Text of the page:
(above)Hiking to a near-private beach on the island of Kaua'i (our Honeymoon!). Would I bring Kyra here? I'm a little nervous about the little section known as the cliff section (and, no, the picture doesn't do it justice -- those waves are a long way down!):

Who wouldn't want to share some of the most beautiful sites with their little ones? I can't wait for Ms. Kyra to get older...of course, I am loving every minute that I get to watch her grow.

Sunday, June 7, 2009

The Continuing Adventures...

My, how things have changed. In some ways, our vacationing has become much more relaxed. No longer do I need to plan quick meals for the trail as well as something easy to chow down (and swallow) at 3:00 AM for an early start for some peak somewhere. Now, instead of the perfect campsite near a 14er, we search for a comfortable campground (preferably with electrical hookups so we don't have to worry about how much we run the heater at night). This has allowed us to explore parts of Colorado that we otherwise may not have seen.

We had always talked about certain areas that we'd like to check out. Since peaks in the Mummy Range, the Never Summer Range, and the Gore Range do not reach the coveted 14,000', we just never made it to these areas. But, with the arrival of the camper-in-training, we now have the opportunity to explore new areas (while revisiting some of our discovered favorites).

On the other hand, what looks like relaxing camping is a very dynamic situation. Kyra, in her babyhood-ness, is constantly growing and changing. Therefore, her needs are constantly changing. Our discussions have turned from which peaks to climb next to "how are we going to baby-proof the Lance??"

We'll see how things go. The weather doesn't look so great for next weekend, so I think we'll stay local and do some more baby-proofing planning. Speaking of which ... we may need to do to the house soon enough...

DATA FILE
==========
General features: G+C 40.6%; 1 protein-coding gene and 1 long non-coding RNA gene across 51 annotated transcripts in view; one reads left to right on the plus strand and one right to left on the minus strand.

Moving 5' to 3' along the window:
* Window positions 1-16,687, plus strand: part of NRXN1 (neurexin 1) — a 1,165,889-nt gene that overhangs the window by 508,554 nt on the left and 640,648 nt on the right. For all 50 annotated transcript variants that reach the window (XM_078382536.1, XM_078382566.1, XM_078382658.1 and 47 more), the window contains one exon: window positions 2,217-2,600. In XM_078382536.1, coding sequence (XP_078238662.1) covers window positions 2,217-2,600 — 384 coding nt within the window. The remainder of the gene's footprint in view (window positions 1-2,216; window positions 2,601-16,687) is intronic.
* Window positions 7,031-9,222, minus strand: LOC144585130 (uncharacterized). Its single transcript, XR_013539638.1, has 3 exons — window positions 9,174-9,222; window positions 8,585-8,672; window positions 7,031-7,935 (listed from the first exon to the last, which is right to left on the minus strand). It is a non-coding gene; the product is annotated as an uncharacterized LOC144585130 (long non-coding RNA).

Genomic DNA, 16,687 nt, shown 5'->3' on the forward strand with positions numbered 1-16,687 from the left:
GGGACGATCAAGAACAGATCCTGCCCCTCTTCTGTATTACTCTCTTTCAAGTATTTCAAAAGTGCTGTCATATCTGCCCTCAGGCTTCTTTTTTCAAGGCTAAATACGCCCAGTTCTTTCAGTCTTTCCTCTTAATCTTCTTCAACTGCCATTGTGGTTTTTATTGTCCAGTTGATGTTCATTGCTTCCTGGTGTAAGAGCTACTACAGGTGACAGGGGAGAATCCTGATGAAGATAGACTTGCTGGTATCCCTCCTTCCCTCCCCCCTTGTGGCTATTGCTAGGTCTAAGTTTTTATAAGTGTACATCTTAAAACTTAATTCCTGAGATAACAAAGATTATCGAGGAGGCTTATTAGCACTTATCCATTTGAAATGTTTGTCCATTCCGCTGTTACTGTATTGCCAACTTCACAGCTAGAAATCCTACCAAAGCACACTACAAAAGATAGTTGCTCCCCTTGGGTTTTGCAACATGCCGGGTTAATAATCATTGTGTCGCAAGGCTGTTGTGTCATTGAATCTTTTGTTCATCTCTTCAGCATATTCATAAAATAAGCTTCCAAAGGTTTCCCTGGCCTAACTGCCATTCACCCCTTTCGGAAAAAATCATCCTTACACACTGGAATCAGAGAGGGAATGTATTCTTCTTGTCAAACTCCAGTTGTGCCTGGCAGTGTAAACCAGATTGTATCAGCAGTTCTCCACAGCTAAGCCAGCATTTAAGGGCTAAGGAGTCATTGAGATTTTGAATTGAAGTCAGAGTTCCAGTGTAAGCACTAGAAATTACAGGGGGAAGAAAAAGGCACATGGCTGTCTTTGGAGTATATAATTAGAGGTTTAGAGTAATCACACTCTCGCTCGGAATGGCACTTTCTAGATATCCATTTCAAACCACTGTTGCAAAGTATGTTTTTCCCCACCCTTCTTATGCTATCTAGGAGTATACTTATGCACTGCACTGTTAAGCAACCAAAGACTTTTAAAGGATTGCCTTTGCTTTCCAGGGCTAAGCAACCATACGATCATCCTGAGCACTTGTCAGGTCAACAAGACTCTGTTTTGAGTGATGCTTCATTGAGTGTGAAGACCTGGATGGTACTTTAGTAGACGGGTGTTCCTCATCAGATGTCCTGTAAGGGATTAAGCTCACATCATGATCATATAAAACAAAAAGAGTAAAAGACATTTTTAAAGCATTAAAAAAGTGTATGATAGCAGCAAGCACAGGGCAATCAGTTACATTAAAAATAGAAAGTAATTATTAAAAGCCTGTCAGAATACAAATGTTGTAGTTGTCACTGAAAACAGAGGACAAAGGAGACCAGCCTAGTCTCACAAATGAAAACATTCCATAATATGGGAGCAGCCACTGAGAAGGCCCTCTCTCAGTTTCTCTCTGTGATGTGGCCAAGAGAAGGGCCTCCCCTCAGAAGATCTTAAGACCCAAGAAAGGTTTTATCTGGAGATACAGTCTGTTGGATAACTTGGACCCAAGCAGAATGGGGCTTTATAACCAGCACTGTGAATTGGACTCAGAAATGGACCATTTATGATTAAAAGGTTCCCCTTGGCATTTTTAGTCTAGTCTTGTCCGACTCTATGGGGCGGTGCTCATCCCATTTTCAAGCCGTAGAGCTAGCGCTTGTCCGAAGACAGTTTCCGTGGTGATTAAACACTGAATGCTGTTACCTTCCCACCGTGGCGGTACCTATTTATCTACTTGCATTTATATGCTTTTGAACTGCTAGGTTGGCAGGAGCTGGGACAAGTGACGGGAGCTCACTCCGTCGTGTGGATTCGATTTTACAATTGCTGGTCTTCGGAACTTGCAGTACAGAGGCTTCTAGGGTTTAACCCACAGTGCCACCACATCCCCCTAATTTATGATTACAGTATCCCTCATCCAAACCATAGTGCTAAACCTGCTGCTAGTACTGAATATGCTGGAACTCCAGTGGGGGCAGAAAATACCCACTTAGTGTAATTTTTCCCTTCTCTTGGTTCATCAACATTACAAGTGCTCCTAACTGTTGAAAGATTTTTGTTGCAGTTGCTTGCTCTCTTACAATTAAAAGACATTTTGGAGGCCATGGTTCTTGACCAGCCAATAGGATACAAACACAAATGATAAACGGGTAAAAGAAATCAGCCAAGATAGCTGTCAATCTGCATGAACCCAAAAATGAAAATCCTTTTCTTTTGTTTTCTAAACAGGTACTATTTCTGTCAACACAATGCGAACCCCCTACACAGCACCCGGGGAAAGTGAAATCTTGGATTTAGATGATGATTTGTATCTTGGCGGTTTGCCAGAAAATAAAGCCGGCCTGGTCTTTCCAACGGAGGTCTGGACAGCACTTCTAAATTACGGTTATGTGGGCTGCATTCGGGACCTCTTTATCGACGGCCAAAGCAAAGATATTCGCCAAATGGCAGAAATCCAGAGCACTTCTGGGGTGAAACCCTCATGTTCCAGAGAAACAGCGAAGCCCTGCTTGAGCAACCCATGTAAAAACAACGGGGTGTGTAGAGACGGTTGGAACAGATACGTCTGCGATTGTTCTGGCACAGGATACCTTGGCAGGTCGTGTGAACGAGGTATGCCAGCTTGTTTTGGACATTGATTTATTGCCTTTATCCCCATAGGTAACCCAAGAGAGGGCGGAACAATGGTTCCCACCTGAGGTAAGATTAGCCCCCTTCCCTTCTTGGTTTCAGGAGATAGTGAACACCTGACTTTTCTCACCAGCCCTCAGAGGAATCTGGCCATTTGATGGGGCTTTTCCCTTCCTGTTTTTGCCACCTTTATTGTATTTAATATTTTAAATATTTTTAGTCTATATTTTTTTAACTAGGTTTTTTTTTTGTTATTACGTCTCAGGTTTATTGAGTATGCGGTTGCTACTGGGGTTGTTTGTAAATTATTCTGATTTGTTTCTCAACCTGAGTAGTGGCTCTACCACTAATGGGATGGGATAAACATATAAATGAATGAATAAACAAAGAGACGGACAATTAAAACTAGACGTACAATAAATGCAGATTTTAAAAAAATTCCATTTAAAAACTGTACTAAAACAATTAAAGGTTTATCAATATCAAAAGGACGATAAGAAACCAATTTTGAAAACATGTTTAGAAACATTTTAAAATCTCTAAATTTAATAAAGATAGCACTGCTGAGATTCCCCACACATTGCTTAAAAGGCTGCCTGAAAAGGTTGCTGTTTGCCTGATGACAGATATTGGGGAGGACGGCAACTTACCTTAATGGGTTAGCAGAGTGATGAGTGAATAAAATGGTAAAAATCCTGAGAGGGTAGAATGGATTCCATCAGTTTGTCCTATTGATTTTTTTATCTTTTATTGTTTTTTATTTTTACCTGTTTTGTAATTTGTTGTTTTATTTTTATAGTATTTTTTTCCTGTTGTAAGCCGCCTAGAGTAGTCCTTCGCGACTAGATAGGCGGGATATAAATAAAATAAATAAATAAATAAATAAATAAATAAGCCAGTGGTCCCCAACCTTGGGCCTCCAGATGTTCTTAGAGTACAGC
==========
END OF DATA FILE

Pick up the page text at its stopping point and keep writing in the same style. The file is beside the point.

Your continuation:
Before Baby...returning from Mt. Rainier Summit (which we began at 11:00 PM the night before) in 2005...

After...Which one is really the adventure?

Friday, June 5, 2009

We have a camper!

Our trip to Jack's Gulch went suprisingly well. Although the little one had a screaming fit as we entered Poudre Canyon (and Darin considered briefly the concept of driving us all into the river), Kyra has decidedly begun to enjoy camping. Of course, the trip was made all the more successful by Kyra's Smart Wool Booties. Look at those tootsies! They are so warm!

We met "Uncle" Doug and "Aunt" Chong for our camping adventure. We offered to give them the pleasure of Kyra's company in the case where she decides that camping is not her style at 2:00 in the morning. They graciously declined.

It was unnecessary, it turned out. Not only did Kyra sleep well both nights, but she slept well during naps, as well. Even in circumstances that, perhaps, left much to be desired:
Yes, Kyra seemed to "fit in" with our camping lifestyle. She hiked hard and played hard -- relaxing around the campsite in her campchair, while drinking from her sippy cup.

She and Uncle Doug discussed tech gear and how they would both love to get their hands on a brand-new GPS device, complete with a built-in digital camera and possibly a coffee maker. Doug also discussed with Kyra what her first backpack should be -- in the case she would ever want to graduate from the fancy Kelty Baby Backpack (which, between you and me, she has no plans to as of this writing).